Need a Rest?
Listen, I know sports fans love to complain.
It’s what we do.
It’s part of the passion that drives a fan base. Sometimes the griping is warranted. Other times it’s not.
Without taking a scientific poll, it seems like there has been quite a bit more complaining about pro sports of late. When special athletes are paid millions of dollars and don’t quite live up to the expectations, it is natural for people to call them out from time to time.
But I would like to take a moment to single out something that is getting a little ridiculous.
For over a century of sports action, it is not unusual for an athlete to temporarily take a tiny bit of time off to reflect, recover or just to refocus themselves during a tough stretch.
Baseball catchers usually get the afternoon day game off following a preceding night game. Centers might sit out the second game of a back-to-back NBA contest when the team had a long travel flight earlier that day. Hockey goalies might take the third game off if all three contests are played within six days.
But more and more, athletes are getting rather large stretches of time off for rather minor and, in some cases, inane, reasons.
There was a time when athletes would play through minor pain issues and felt an obligation to their fan base to give a quality effort each and every night. Kareem Abdul-Jabbar gave several interviews after his career was over of what he would go through to participate in a big ball game during a tough stretch in his schedule, (which was much, much more gruesome than today’s NBA athletes have). Pete Rose would take offense if he didn’t play in at least 96% of his 162 games scheduled each year. And I won’t even bring up the ironman accomplishments of Cal Ripken, Jr. and Lou Gehrig.
Over the last few months alone I’ve heard the following…
One of the Philadelphia Flyers’ top players requested six games (or two weeks) off because he needed time to “sort out his life.” The Sixers’ Joel Embiid, who has never come close to playing a full regular season schedule, said he needed to take three or four WEEKS off just because of the “grind” of what was a normal basketball schedule this year.
Not to pick on Embiid, who throughout his entire career has never played more than 77% of his games, but when he returned, he did not play well. He blamed it on “having a hard time getting going,” according to 76ers’ beat writer Tom Moore.
Speaking of Philadelphia’s pro basketball team, they played one game in the middle of their season without four of their starters. No significant injuries to any of them — they just needed a little break. It wasn’t even during a tough stretch of games nor was the team so far ahead in the standings that they could just miss four of their top five players and afford to pick up a loss while still battling for playoff positioning.
Sixers Head Coach Doc Rivers said his players needed a little time off just to “sort some things out.”
Imagine a family who works hard, saving enough money to take their family to see their favorite team, only to find out that practically 80% of the squad didn’t feel like showing up for work that day.
To look at this from an NBA perspective, Michael Jordan in his final year, at 39 years of age, played in all 82 games and averaged over 37 minutes played per night.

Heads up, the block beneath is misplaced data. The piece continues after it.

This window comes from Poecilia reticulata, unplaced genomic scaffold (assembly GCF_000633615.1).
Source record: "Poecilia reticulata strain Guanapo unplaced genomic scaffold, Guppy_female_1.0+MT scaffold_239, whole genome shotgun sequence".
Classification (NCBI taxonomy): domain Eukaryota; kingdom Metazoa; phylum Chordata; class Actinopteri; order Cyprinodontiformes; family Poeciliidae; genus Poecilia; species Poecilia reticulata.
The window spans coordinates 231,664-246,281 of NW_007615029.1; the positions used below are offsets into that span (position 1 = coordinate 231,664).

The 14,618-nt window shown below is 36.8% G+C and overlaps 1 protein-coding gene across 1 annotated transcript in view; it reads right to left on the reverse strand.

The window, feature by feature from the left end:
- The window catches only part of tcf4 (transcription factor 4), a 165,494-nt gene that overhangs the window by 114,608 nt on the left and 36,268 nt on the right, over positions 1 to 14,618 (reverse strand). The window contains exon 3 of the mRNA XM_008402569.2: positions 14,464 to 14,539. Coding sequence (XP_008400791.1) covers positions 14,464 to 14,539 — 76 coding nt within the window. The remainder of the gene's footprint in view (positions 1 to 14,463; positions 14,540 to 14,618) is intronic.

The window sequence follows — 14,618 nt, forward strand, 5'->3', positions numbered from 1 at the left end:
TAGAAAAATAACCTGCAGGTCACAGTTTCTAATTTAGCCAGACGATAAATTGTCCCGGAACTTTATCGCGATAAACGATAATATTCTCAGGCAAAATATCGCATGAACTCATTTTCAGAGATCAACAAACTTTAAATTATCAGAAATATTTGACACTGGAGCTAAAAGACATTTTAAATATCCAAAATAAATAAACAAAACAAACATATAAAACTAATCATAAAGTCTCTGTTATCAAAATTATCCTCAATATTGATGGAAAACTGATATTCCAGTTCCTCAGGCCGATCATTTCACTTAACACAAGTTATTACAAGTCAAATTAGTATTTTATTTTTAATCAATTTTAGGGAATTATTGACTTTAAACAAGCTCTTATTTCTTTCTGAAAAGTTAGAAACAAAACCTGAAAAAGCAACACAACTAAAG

I could go on, but if you follow any of the major pro sports other than football, you probably have heard more than your fair share of similar excuses lately.
All the while, athletes garnish more and more money while playing less and less. And it’s hard to blame them!
If their bosses are going to let them be less productive and get far less out of their abilities, who am I to cheat them out of getting what amounts to a free ride?
It is the coaches, general managers and owners who are at fault for letting athletes’ minimum requirements per season spiral out of control to increasingly lower levels of efficiency. All the while they milk fans for their hard-earned dollars one way or another. Whether it’s charging insane amounts for tickets, let alone the absorbent prices for seating fees (for football and basketball), food, parking and even the smallest souvenir for a young fan.
If you can no longer afford to attend a sporting event in person, they’re making sports fans pay through the nose with excessive sports broadcast fees that have multiplied at ridiculous rates the last few years — all to help defray the cost of the record high amounts of money they are paying athletes…to play LESS than ever before!
There’s no easy solution to resolve this and lots of luck convincing the players’ unions in any professional sport nowadays of getting athletes to take a pay cut.
So I have an alternate plan.
If athletes truly need to take more than one game off due to the “mental fatigue” of playing a game or claim they need to take over 20% of their work schedule off in order to play their best, how about those players make a donation to a local charity equal to the corresponding amount of that portion of their salary?
To make it fair, each sport establishes a consistent level of expectations for all teams but each organization can set up how these donations can be distributed.
Negotiations can also take place to which charities receive this gift.
A majority of athletes do donate either their time or money anyway but this rule would make it mandatory for all athletes to give something back to their communities if they have to miss significant time for anything less than a reasonably excusable absence.
And who knows…it might just make an athlete think twice if they really need that 17th consecutive day off just because of all the hard work that goes into playing a game that thousands of others would love to participate in?
The views expressed in this blog are those of the author and do not necessarily reflect the official policy or position of Astound Broadband or any other agency, organization, employer or company.